Tuesday, December 18, 2012

The Bell Jar by Sylvia Plath

So, today I am going to be incredibly selfish and use my blog to get a good grade in English class. Yes, yes, I know, I'm sorry, but I got to read a book for this assignment and post a review about it. So, at least something good came out of it.
Anyways, I'll just get on with this book review. . .
The Bell Jar by Sylvia Plath didn't have the effect on me that I thought it would. It looked pretty interesting when I read the blurb and figured it wouldn't be a bad read. I expected this book to grab my attention by the first chapter. Instead, I dove face first into a pool of complaints and confusion. Don't get me wrong, I enjoyed the book. For someone in high school, I felt like I kind of had to read it. But hell, I would definitely be lying if I said this book didn't have me questioning my own sanity by the time I reached the middle of the book.
Esther Greenwood comes from a small suburban town just outside of Boston. She has always been that girl that is obsessed with school and wanted to do extremely well. While in college, she is given an internship at a women's magazine in New York City with several other successful college women. She isn't used to the glamorous city life nor does she really care much for it. She isn't as excited as everyone expects her to be. Despite the amazing opportunity she's given, she is just neutral about the whole thing. When she's out and meets men, she uses a fake name. She follows her friends around and does what they do. When the internship is over, Esther's world comes to a sudden halt when she receives news about a summer college course. To be incredibly cliché, Esther goes far off the deep end. Mostly the second half of the book shows how completely different she becomes. How even though she was incredibly intelligent and had more than enough potential, all of that just wasn't enough.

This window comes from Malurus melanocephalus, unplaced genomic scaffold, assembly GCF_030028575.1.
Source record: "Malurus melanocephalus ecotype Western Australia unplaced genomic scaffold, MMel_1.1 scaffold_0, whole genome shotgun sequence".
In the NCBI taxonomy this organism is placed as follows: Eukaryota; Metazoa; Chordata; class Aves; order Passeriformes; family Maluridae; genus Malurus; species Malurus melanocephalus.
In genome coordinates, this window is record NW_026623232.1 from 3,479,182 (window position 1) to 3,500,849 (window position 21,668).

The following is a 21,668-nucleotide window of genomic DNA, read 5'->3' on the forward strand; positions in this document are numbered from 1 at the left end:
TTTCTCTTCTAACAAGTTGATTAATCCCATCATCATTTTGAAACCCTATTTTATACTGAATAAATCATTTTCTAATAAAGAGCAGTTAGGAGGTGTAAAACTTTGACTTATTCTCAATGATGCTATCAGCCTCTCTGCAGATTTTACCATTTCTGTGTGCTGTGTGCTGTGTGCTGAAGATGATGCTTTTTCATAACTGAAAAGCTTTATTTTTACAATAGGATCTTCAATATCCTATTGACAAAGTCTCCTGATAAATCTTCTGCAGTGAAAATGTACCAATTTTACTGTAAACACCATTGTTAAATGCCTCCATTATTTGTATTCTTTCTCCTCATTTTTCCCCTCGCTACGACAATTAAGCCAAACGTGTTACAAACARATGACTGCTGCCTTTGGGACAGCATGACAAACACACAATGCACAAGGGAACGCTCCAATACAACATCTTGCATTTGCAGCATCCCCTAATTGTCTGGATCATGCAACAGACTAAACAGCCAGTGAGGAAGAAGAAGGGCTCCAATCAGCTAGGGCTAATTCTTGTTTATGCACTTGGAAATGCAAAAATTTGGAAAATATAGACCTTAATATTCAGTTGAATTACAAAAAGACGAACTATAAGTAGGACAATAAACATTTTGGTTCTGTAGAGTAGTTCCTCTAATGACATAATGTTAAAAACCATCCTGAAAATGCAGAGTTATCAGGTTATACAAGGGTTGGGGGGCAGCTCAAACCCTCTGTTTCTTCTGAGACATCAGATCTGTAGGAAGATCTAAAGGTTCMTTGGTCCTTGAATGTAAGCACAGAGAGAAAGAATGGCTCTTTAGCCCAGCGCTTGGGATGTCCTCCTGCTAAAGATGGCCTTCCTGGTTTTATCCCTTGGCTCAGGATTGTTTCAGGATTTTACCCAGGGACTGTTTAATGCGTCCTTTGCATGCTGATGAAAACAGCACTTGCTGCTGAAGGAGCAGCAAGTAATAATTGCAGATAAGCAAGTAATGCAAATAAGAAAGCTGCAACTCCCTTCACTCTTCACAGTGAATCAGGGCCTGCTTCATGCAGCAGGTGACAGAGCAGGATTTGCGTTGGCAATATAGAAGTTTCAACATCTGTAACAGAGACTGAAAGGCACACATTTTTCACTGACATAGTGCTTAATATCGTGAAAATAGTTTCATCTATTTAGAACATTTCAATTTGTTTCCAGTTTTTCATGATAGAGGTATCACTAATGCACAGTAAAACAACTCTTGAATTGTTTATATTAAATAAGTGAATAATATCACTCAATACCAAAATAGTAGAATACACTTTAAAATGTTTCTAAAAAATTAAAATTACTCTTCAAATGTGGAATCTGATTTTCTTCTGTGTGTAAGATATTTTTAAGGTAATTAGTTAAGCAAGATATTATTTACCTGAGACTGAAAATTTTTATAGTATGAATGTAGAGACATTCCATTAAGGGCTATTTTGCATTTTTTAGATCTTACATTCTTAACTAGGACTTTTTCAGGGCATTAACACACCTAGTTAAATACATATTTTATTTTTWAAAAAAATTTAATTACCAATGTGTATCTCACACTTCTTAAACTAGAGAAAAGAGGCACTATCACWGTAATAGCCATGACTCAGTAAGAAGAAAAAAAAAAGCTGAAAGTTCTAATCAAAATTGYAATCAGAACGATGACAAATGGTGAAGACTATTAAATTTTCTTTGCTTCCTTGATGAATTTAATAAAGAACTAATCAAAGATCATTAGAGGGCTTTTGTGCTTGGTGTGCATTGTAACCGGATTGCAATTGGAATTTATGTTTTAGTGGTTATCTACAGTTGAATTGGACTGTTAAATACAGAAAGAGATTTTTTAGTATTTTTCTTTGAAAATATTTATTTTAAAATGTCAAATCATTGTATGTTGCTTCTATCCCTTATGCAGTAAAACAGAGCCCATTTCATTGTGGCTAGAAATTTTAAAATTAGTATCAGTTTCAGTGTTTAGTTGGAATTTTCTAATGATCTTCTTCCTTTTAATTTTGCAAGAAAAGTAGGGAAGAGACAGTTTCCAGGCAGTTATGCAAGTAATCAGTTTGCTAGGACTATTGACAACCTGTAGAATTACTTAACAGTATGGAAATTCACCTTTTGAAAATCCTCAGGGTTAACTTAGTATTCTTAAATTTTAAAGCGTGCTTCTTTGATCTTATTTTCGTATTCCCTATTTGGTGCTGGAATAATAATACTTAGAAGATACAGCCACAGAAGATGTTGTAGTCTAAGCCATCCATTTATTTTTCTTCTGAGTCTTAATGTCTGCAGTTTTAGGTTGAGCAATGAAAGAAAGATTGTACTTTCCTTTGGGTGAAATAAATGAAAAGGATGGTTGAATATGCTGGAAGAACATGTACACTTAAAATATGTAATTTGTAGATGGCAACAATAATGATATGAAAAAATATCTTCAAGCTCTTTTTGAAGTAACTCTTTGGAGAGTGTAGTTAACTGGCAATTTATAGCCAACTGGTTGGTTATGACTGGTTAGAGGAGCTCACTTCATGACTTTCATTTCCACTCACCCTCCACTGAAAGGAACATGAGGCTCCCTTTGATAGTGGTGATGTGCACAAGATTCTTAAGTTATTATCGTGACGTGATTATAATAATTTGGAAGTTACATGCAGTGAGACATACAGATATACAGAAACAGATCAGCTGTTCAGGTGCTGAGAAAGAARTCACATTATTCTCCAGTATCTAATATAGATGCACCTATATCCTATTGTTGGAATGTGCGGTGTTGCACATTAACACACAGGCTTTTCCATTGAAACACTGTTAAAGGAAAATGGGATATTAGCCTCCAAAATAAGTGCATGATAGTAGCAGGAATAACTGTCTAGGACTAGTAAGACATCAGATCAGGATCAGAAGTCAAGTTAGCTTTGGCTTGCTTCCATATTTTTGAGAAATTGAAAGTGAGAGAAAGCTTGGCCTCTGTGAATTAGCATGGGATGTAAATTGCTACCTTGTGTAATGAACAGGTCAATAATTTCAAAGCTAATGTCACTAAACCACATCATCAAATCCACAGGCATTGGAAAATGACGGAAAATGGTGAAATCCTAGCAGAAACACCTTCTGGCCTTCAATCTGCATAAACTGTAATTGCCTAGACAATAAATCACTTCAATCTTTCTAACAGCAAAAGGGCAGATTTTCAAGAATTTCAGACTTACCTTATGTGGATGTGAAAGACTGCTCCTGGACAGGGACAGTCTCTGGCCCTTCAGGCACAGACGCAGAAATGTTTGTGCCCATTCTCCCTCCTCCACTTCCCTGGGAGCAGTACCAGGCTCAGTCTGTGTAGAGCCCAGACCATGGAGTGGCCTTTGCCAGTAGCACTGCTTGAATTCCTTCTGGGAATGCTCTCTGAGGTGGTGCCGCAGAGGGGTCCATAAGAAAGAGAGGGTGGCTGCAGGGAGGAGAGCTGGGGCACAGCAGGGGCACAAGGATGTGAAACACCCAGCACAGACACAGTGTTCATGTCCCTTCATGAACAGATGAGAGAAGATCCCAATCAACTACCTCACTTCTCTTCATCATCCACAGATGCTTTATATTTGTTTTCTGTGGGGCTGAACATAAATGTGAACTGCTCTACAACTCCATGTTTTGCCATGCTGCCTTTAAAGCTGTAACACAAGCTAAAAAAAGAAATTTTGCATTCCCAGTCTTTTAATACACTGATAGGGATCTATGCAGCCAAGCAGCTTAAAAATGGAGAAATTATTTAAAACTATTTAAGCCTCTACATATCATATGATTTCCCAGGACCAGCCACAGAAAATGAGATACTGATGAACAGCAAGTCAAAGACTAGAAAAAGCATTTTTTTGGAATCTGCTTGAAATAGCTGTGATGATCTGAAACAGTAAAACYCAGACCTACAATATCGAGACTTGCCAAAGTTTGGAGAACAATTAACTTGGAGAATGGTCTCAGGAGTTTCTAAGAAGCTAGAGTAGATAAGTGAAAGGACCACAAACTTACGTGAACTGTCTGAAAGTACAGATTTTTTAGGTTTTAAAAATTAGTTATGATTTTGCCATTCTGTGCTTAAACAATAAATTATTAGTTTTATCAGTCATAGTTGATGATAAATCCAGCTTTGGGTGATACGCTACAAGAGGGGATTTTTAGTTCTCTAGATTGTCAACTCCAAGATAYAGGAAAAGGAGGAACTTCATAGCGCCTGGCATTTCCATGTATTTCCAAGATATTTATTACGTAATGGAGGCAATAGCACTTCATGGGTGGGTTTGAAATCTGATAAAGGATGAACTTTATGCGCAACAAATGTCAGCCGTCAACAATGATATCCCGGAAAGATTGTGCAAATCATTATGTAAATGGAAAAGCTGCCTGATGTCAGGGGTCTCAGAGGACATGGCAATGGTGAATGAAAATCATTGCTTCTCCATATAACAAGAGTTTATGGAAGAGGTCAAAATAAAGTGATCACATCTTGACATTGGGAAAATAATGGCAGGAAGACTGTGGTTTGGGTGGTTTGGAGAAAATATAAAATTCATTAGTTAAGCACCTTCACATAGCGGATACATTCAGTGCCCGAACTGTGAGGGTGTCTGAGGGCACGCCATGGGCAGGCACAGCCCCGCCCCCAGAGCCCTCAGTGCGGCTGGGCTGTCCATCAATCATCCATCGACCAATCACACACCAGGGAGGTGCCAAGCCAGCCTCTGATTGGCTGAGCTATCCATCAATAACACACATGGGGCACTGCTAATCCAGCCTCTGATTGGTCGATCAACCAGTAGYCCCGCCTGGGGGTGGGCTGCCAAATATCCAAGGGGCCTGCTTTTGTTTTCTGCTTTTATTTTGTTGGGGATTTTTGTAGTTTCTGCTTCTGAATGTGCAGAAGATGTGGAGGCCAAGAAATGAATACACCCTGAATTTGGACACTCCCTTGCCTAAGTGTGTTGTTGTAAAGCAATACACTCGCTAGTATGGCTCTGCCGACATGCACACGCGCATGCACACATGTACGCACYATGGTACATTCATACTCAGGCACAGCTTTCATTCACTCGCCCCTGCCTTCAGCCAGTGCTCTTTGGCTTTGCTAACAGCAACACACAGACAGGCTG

Esther Greenwood relied on her intelligence to get her by in life. Then sadly, her intelligence and her abilities were put in doubt and she no longer felt worthy of living. Even in the beginning, she learned not to get her hopes up about anything. "If you expect nothing from somebody, you're never disappointed" (Plath 42).
Blood is a symbol that means a lot in this book. When Esther's date attempts to rape her, she gives him a bloody nose. When Esther attempts to commit suicice, she slashes her calves instead of her wrists. Mostly the blood shows the frightening experiences she endures through the book.

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